Black powder basics

Discussion in 'Black Powder Shooting / Muzzleloaders / Handguns' started by Designer, Jul 21, 2020.

  1. Designer

    Designer Well-Known Member

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    I've done a search of the forum, but my questions are very basic in nature.

    Have any members on here made their own black powder?

    If I want to use black powder for some homemade fireworks, what safety measures and/or laws apply?

    If I need only about one pound of black powder, what kind of attention will I draw from the Feds?

    Have any members on here tried making fireworks?
     
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  2. Grizzley1

    Grizzley1 Well-Known Member

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    I haven't made my own but I know a guy who does make his own.

    As to making fireworks, never tried it, never wanted to try it. I'm sure Uncle would require lots of permits and safety measures if you are making them to sell, for your own use, I would imagine it would be state and local laws you'd have to contend with.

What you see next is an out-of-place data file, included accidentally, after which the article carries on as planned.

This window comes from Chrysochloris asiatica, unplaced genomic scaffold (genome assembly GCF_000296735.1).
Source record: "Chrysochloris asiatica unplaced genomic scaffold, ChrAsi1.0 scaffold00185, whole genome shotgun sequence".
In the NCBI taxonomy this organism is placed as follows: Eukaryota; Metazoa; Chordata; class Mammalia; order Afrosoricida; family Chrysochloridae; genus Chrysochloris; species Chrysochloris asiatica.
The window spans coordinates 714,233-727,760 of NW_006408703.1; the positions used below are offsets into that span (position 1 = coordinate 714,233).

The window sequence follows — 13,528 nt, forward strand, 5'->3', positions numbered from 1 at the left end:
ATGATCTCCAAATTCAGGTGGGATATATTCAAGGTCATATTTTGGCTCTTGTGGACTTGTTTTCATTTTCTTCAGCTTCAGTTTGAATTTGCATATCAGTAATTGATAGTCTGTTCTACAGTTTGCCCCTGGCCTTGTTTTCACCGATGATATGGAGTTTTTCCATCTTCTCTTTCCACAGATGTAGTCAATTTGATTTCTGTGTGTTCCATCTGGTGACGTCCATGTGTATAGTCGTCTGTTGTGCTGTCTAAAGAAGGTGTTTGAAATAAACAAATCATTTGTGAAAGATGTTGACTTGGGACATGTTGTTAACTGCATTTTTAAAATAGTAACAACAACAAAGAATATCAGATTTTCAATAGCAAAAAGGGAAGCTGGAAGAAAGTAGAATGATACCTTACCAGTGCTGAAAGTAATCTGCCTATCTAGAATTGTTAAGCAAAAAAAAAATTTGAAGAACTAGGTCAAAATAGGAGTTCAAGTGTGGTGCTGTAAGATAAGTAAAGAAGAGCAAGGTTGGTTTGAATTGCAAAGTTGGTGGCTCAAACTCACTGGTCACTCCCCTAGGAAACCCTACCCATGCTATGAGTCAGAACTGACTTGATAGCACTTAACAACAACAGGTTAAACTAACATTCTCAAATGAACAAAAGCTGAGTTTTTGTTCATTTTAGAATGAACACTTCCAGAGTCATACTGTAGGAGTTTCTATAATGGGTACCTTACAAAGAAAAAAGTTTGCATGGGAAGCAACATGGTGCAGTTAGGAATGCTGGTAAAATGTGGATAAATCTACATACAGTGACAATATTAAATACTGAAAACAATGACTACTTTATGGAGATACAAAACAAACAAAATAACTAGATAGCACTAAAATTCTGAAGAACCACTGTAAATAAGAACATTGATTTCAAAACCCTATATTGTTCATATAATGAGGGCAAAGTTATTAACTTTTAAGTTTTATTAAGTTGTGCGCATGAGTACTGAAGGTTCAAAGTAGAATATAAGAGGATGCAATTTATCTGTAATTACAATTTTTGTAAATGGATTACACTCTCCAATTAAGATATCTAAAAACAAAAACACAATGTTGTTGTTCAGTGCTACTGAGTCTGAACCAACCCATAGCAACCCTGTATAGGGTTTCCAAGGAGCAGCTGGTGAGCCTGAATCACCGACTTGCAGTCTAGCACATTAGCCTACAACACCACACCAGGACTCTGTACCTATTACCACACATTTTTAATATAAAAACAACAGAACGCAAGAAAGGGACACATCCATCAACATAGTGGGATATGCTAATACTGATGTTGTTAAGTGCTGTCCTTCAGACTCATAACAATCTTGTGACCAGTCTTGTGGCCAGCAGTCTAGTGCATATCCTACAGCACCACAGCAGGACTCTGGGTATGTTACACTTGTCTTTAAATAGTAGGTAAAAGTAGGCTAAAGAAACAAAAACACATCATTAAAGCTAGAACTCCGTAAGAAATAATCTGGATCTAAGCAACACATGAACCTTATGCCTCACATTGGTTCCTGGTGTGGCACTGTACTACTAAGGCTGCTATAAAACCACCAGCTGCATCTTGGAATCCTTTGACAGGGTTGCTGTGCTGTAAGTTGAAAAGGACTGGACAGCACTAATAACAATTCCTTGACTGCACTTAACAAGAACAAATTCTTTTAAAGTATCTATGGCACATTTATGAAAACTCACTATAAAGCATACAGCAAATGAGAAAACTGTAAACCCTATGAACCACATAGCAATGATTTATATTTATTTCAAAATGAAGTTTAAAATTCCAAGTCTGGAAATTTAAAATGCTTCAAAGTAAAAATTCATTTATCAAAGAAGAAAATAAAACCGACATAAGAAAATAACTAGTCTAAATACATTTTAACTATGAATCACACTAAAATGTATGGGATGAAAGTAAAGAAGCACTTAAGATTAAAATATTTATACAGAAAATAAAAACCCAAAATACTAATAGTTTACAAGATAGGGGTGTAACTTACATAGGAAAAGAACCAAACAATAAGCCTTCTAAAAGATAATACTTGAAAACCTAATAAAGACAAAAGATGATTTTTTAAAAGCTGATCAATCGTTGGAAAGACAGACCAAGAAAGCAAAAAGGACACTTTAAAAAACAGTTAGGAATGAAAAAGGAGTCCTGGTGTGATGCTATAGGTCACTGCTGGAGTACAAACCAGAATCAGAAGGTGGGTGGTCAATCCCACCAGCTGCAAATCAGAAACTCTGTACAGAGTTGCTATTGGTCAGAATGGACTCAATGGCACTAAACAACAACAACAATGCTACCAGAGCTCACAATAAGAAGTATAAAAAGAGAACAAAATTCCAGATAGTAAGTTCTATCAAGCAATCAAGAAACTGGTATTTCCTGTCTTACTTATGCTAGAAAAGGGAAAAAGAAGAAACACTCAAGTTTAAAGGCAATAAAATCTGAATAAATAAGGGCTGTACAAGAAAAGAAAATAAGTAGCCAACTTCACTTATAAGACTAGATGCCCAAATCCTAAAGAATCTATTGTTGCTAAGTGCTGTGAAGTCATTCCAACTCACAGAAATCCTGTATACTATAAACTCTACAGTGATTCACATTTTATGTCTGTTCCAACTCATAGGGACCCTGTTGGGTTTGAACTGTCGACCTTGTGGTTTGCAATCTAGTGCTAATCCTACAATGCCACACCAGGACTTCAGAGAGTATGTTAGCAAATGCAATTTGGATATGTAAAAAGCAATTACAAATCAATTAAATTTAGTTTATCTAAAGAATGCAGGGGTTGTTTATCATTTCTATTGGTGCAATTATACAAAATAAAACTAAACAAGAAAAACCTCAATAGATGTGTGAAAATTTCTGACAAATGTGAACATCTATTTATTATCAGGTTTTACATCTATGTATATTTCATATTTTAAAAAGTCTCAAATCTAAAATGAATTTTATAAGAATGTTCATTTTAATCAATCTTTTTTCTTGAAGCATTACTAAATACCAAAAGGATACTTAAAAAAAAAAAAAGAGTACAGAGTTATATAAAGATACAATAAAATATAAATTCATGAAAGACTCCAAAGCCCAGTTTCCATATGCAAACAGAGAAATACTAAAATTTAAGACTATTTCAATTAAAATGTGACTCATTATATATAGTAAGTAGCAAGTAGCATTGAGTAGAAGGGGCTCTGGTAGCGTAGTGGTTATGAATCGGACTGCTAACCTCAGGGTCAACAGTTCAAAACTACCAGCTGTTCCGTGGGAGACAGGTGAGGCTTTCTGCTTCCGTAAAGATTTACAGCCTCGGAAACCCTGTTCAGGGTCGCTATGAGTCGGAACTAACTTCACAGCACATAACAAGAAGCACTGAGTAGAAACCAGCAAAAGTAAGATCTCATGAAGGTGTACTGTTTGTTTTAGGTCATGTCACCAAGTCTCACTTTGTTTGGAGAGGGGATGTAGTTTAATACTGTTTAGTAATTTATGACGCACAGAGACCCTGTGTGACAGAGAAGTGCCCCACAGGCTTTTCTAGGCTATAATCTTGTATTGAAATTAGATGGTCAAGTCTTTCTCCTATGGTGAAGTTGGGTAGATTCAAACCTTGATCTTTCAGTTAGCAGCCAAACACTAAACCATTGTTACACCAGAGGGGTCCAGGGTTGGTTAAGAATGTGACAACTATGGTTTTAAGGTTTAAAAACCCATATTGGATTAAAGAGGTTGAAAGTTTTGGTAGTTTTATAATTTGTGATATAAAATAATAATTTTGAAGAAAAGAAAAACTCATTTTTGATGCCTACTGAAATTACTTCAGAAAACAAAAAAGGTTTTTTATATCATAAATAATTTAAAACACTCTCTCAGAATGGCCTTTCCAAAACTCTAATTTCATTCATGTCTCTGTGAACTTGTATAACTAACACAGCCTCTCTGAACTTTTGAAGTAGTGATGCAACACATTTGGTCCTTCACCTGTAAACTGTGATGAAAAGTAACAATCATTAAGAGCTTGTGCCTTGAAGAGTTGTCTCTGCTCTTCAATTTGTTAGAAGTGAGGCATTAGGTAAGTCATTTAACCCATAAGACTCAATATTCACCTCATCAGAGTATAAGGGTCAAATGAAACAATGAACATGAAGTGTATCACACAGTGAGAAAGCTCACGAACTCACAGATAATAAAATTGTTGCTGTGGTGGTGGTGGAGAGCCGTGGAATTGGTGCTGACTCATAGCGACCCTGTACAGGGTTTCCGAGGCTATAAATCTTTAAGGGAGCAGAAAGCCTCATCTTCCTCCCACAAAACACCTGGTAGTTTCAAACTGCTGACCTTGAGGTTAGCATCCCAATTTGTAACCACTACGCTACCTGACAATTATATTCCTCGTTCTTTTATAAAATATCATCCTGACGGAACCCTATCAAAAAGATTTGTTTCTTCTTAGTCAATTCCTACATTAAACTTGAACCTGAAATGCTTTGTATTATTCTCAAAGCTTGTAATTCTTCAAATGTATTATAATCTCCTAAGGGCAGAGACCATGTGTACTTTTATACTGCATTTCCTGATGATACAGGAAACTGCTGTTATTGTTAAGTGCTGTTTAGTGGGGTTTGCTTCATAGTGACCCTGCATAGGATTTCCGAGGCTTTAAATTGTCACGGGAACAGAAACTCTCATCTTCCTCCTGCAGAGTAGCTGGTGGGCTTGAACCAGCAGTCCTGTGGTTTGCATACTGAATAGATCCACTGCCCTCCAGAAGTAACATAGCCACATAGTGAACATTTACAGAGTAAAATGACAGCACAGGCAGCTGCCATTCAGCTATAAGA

There are some videos on you tube both on making black powder and on making fireworks.
     
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  3. Broot

    Broot Well-Known Mumbler Supporting Member

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    Yes, I have both made Black Powder and used it for small hobbyist fireworks (my own personal use).

    It is legal to make your own BP, as well as your own BP fireworks (for your own personal, immediate use). Transportation and storage is where things get tricky.

    I’ll add a few screenshots as well as a link to the ATF‘s rules. Additionally, I’ll post a link to a thread on PyroTalk that should be helpful (hopefully the mods don’t mind).